November 2000 Magazine
As an exotic bird trainer, I use different tools to help keep training easy and fun for the birds and myself. One of the most basic tools is "the target" which is an object we teach the bird to touch. Once he learns to touch it, we then use the target to lead or direct a bird, by having the bird follow the target to touch it. Many professional animal trainers use this application to aid in training. This is a great first behavior for beginners to teach because it is easy and can be taught in the cage to birds that are fearful or cage bound. Targeting can then be used as a tool to lead a bird to a new prop, or to come out of his cage. It can aid in teaching a bird to step-up, to turn around, to overcome his fear of a new object or toy.
To teach targeting, the bird must first be conditioned to the clicker, which means that he knows that click=reward, or since I use food, I will say that click=treat (C/T).
If you wish to lean more about clickers and clicker training, please read my previous article Trick Training and Its Benefits -Try Clicker Training.
Then we need to decide what to use for the target. The target does not have to be a stick shaped object. But if it is, it cannot be the same hand held perch that you use to have the bird step up on. The target, like any other prop, should only be used for training sessions or demonstrations. We don't let the birds play with the props during other times, or they lose their meaning. I prefer to teach this from a t-stand or training perch first so the bird can't wander. This helps to focus his attention on the target.
We start by holding the target near the bird and C/T for any movement toward the target. Then withold the reward until the bird actually touches the target and C/T.
I teach him to touch it with a gentle grip of the beak as the bird will have a tendency to open his beak to touch it. If you have a bird that is very aggressive and wants to grab the object out of your hand, then you will need to hold onto the target and not let him pull it out of your hand. The first time he does a gentle grab C/T with extra treats and praise. This is commonly called a "jackpot". He should soon get the idea of the gentle grip. Once he understands that, only C/T for gentle grip touches.
Once the bird is reliably touching the target from the perch, by having him move up, down, right and left, we can then move the bird to the table top training area. If the bird seems nervous at first, go ahead and move the target close to him to begin with. Then start moving it back a little at a time, and C/T for each touch. Soon you should have him following the target anywhere on the training area. This usually only takes two or three short sessions to train, but don't be discouraged if it takes longer.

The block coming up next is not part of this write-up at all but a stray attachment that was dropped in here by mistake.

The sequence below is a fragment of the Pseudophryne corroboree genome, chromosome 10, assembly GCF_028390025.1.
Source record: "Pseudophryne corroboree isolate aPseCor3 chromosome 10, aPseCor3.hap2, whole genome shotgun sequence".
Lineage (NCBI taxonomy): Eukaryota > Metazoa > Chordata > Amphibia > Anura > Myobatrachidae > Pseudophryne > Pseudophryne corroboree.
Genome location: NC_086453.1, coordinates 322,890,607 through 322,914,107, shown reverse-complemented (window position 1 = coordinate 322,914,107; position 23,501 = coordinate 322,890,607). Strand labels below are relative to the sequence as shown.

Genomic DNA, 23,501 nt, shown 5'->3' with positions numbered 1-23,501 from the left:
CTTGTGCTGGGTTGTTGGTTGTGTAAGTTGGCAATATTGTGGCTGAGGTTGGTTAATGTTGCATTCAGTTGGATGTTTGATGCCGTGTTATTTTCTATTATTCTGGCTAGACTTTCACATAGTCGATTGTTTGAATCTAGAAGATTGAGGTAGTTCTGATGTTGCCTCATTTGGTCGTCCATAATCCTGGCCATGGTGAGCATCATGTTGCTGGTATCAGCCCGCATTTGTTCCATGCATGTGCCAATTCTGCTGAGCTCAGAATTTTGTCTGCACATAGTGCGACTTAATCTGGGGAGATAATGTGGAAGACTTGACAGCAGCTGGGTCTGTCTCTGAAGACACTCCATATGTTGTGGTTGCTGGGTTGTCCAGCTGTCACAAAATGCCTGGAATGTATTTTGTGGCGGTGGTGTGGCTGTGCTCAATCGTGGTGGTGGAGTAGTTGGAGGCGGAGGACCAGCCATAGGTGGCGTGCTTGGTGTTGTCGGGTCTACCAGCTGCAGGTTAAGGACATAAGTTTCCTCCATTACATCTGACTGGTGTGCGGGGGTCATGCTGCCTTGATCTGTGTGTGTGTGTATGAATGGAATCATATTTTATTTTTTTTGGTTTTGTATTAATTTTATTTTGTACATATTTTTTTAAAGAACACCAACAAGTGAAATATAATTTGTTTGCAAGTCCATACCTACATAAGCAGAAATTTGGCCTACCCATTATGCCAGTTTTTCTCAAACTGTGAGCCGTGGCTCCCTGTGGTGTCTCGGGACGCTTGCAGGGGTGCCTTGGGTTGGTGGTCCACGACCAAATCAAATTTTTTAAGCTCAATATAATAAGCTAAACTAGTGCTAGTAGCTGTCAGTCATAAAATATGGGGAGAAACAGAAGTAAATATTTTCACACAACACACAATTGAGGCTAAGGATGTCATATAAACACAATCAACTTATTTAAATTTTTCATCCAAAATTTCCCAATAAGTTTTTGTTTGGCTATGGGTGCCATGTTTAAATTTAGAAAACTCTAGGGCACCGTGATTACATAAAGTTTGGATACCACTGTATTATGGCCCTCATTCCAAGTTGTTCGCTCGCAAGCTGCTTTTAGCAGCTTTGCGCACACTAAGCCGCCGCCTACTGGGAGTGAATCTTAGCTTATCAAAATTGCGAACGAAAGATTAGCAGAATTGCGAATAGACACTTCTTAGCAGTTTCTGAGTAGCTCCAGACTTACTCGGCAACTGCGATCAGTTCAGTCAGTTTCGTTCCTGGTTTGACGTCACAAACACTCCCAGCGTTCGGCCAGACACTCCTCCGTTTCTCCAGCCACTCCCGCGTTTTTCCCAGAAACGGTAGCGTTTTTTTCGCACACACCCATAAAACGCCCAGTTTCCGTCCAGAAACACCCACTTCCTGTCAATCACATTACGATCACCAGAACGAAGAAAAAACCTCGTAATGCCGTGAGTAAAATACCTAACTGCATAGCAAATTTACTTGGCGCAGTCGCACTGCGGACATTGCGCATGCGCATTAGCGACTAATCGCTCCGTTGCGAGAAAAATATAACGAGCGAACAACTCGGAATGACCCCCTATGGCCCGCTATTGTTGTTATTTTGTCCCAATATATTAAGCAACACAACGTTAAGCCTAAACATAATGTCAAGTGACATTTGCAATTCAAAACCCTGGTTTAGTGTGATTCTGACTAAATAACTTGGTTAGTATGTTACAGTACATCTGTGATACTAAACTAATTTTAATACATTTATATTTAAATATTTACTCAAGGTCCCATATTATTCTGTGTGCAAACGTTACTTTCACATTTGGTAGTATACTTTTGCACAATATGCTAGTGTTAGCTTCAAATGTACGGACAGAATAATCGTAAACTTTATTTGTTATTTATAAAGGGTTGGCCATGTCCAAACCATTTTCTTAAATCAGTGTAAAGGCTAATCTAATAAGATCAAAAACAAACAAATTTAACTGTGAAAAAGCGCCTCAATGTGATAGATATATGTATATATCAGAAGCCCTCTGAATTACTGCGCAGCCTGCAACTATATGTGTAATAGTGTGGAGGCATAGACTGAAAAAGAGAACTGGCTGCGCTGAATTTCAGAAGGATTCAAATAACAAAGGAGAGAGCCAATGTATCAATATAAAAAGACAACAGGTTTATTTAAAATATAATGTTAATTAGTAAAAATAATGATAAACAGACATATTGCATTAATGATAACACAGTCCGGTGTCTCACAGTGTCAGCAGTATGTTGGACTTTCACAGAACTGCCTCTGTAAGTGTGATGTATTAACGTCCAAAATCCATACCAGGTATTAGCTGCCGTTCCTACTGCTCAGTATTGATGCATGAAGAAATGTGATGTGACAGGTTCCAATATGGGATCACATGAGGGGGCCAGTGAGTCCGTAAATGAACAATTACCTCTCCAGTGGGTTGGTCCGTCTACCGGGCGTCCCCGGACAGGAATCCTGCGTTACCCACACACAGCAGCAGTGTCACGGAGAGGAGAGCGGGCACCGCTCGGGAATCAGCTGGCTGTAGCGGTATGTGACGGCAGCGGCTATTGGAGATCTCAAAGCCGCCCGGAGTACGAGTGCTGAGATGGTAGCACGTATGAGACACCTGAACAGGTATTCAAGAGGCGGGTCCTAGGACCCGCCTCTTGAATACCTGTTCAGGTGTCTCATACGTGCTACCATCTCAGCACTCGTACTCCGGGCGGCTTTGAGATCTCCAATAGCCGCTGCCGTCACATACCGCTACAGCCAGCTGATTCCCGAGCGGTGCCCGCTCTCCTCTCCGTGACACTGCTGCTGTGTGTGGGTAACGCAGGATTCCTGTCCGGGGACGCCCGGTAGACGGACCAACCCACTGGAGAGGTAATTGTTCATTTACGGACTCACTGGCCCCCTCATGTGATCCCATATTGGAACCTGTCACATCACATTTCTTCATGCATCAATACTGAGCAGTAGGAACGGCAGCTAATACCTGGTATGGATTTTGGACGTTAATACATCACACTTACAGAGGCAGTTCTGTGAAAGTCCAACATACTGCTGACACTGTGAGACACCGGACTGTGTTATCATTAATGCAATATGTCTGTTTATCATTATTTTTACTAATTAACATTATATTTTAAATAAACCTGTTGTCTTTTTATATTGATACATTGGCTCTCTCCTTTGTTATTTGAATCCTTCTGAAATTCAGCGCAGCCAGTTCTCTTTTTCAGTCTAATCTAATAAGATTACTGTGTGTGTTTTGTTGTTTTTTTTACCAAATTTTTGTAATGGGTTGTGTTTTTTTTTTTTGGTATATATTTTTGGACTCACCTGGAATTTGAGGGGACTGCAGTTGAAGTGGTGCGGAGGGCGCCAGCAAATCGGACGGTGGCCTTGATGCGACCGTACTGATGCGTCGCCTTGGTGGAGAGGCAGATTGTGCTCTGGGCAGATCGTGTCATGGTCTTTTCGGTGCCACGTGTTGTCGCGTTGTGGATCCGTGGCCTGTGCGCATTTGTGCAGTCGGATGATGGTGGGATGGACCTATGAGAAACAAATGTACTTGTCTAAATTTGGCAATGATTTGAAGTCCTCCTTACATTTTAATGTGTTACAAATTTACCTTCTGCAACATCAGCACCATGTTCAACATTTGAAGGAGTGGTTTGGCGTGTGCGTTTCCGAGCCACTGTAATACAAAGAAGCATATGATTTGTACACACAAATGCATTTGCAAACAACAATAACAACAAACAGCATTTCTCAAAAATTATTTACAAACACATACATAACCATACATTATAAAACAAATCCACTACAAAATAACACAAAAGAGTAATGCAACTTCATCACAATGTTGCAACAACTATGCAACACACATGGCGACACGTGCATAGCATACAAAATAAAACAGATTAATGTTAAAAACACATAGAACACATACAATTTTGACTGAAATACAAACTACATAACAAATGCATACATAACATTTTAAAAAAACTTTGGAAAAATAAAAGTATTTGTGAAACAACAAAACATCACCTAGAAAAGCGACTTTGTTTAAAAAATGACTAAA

The benefits of teaching a bird to target with a gentle grip, is that grabbing something with his beak is natural for him.
We can use this to our advantage if we want to lead him to a prop that we want the bird to pick up. We "target" him to the prop, then remove the target and see if the bird will grab the prop. If he doesn't we simply back up a couple of steps. Once the bird knows to grab the prop, we don't need to use the target. We have then used another tool of training and that is generalizing.
If the bird is cage bound, we can start target training in the cage.You may have to take more time to do this, but no need to rush things.It is best when doing it this way, to empty the food bowl and then when you C/T, you simply drop the treats into the food cup. Just remember to refill the bowl when you are finished with your training session.
Once a cage bound or aggressive bird has learned to target, you can start teaching him to step up using the target. I don't recommend using your arm first to step up on if there is any chance of getting bitten. In training, we ALWAYS avoid bites. Use a hand held perch for the bird to step up on. You can either hold the clicker on the target stick and the perch with the other hand or use a mouth click (like used for horses). Hold the target where he will have to step onto the perch to reach the target. Take your time and don't worry if you have to back up. We don't want to frighten the bird. As the bird becomes better at stepping up, you can then teach behaviors away from the cage.
Targeting is just one of the tools we use in training. The important things to keep in mind about this behavior are:
The basic idea of targeting is to have the bird follow an object to touch it.
Once he has the idea of the gentle grip only reward him for that.
Always C/T for every gentle grip of the target.
Use jackpots to help keep up his interest.
Try and end sessions on a positive note.
Have fun, keep training simple and never train if you are in a bad mood.
Once a bird has learned a behavior, he won't forget it.
Winged Wisdom Note: Linda Morrow has spent eight years as an aviculturist, including retailing , husbandry and professional training. But she is first and foremost a pet bird owner and lover.
A pet bird ezine, pet bird e-zine, for pet parrots & exotic birds. Cockatoo Parrot picture courtesy of Glasgow Enterprises
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